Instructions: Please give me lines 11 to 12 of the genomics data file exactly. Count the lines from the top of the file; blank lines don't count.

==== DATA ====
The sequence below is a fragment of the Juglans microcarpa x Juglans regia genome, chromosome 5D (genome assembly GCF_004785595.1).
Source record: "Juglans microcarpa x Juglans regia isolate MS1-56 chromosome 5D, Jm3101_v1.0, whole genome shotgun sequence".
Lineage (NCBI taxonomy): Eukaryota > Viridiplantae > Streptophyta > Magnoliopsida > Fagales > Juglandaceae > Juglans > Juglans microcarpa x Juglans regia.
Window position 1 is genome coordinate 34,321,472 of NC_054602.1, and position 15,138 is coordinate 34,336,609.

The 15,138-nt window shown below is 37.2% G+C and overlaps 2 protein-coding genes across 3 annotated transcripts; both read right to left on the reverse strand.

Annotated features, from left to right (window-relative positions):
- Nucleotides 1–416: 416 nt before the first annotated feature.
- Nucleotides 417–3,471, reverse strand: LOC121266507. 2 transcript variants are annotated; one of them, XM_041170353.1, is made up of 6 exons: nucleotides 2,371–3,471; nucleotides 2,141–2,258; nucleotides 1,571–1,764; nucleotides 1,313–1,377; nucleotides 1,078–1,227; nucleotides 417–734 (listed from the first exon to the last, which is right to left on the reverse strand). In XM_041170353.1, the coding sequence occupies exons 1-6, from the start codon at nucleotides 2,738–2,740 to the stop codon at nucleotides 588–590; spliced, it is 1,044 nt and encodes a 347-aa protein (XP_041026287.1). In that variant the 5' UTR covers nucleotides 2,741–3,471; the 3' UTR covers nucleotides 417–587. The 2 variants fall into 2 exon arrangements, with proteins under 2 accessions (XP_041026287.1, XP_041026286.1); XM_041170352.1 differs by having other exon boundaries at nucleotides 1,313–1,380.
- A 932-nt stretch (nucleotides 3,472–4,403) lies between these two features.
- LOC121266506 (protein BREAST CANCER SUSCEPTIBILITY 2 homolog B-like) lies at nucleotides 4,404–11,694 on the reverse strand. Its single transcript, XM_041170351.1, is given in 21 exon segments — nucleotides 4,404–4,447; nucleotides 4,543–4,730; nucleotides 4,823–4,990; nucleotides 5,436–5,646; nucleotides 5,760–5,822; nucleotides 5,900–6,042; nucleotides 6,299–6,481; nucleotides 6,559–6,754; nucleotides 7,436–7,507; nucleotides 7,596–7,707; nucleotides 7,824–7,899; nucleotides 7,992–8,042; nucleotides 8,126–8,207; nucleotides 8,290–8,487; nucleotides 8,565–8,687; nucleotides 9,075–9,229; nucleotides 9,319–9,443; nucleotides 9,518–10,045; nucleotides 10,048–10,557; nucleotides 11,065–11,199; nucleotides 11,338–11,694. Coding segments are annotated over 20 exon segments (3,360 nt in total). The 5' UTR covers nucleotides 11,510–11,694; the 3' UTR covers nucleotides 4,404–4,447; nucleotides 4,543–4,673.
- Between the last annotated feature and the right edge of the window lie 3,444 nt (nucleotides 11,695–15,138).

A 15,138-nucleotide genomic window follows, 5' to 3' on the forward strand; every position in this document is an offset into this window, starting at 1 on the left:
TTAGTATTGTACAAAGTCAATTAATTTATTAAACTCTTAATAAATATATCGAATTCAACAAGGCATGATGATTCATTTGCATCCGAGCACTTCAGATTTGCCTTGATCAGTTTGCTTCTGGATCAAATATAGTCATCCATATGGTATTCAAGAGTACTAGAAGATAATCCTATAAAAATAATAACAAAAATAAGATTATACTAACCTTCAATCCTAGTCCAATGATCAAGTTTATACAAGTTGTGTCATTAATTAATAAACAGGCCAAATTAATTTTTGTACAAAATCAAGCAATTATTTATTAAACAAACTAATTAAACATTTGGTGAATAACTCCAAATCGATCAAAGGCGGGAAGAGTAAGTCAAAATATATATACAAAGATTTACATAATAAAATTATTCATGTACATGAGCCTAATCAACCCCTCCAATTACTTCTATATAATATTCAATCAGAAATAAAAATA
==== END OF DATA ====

- Between the last annotated feature and the right edge of the window lie 3,444 nt (nucleotides 11,695–15,138).

A 15,138-nucleotide genomic window follows, 5' to 3' on the forward strand; every position in this document is an offset into this window, starting at 1 on the left: